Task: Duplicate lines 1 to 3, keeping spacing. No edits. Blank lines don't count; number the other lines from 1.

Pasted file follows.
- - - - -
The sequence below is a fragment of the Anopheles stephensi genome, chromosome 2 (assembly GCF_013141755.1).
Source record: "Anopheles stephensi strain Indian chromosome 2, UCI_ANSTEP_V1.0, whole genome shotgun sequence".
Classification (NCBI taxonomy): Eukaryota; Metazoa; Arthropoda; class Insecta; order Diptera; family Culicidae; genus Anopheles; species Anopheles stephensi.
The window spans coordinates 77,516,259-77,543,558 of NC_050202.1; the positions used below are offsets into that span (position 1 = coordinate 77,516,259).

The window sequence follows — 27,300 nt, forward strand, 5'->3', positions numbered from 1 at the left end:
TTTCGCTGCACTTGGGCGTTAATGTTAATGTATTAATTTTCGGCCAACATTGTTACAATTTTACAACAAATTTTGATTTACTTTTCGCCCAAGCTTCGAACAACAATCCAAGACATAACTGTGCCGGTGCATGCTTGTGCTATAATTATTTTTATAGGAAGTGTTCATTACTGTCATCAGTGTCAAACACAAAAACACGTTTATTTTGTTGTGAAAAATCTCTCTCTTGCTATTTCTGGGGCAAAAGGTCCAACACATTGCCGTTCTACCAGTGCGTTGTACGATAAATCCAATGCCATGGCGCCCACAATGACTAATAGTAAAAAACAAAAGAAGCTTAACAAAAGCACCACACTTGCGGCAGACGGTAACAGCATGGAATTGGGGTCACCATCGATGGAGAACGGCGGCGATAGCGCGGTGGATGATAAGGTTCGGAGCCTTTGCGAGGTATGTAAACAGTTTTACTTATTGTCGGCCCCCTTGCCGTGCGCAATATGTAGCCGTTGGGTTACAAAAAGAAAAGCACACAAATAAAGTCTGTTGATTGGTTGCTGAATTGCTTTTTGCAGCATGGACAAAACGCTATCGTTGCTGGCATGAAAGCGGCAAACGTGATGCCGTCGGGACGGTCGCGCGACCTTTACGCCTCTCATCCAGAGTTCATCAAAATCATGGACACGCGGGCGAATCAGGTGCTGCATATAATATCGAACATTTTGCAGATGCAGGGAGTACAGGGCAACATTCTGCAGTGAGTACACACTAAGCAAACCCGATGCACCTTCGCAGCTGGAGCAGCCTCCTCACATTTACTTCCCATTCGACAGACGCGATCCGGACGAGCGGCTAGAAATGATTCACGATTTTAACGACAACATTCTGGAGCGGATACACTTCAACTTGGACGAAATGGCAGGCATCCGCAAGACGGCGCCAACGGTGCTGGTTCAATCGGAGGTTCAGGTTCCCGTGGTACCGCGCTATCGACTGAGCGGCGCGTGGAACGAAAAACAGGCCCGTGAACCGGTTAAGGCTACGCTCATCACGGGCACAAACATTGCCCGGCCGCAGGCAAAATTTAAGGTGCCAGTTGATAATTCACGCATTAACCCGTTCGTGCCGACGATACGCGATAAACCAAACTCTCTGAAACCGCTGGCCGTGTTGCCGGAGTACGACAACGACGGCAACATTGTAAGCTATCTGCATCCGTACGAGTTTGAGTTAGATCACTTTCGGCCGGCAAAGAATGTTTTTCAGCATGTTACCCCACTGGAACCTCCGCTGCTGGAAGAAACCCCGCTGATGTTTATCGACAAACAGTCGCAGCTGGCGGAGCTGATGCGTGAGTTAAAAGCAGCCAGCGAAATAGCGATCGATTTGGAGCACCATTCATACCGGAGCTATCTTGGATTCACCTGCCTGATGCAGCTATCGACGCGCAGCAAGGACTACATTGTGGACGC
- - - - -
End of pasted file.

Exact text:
The sequence below is a fragment of the Anopheles stephensi genome, chromosome 2 (assembly GCF_013141755.1).
Source record: "Anopheles stephensi strain Indian chromosome 2, UCI_ANSTEP_V1.0, whole genome shotgun sequence".
Classification (NCBI taxonomy): Eukaryota; Metazoa; Arthropoda; class Insecta; order Diptera; family Culicidae; genus Anopheles; species Anopheles stephensi.